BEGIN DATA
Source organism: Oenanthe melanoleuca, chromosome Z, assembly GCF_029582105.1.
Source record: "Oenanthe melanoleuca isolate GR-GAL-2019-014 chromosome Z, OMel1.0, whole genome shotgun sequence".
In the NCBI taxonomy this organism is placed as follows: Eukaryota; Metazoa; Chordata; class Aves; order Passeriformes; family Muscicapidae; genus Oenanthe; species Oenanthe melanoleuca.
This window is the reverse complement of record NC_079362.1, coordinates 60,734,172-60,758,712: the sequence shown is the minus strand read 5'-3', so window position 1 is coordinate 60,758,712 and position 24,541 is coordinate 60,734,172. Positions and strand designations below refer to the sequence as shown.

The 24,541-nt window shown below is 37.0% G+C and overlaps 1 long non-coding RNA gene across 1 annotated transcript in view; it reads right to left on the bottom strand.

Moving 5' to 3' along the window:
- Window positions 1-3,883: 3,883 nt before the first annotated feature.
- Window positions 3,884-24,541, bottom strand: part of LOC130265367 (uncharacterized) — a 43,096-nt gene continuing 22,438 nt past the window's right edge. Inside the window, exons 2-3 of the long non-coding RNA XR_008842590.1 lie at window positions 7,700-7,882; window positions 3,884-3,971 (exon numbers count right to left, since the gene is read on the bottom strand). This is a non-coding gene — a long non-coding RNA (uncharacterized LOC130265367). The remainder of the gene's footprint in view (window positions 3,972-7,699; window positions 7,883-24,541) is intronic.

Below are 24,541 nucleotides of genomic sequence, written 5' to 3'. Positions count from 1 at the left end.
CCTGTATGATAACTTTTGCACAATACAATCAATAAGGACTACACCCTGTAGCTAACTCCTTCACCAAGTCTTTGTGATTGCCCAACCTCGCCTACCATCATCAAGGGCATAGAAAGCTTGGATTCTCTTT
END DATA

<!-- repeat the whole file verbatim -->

Source organism: Oenanthe melanoleuca, chromosome Z, assembly GCF_029582105.1.
Source record: "Oenanthe melanoleuca isolate GR-GAL-2019-014 chromosome Z, OMel1.0, whole genome shotgun sequence".
In the NCBI taxonomy this organism is placed as follows: Eukaryota; Metazoa; Chordata; class Aves; order Passeriformes; family Muscicapidae; genus Oenanthe; species Oenanthe melanoleuca.
This window is the reverse complement of record NC_079362.1, coordinates 60,734,172-60,758,712: the sequence shown is the minus strand read 5'-3', so window position 1 is coordinate 60,758,712 and position 24,541 is coordinate 60,734,172. Positions and strand designations below refer to the sequence as shown.

The 24,541-nt window shown below is 37.0% G+C and overlaps 1 long non-coding RNA gene across 1 annotated transcript in view; it reads right to left on the bottom strand.

Moving 5' to 3' along the window:
- Window positions 1-3,883: 3,883 nt before the first annotated feature.
- Window positions 3,884-24,541, bottom strand: part of LOC130265367 (uncharacterized) — a 43,096-nt gene continuing 22,438 nt past the window's right edge. Inside the window, exons 2-3 of the long non-coding RNA XR_008842590.1 lie at window positions 7,700-7,882; window positions 3,884-3,971 (exon numbers count right to left, since the gene is read on the bottom strand). This is a non-coding gene — a long non-coding RNA (uncharacterized LOC130265367). The remainder of the gene's footprint in view (window positions 3,972-7,699; window positions 7,883-24,541) is intronic.

Below are 24,541 nucleotides of genomic sequence, written 5' to 3'. Positions count from 1 at the left end.
CCTGTATGATAACTTTTGCACAATACAATCAATAAGGACTACACCCTGTAGCTAACTCCTTCACCAAGTCTTTGTGATTGCCCAACCTCGCCTACCATCATCAAGGGCATAGAAAGCTTGGATTCTCTTT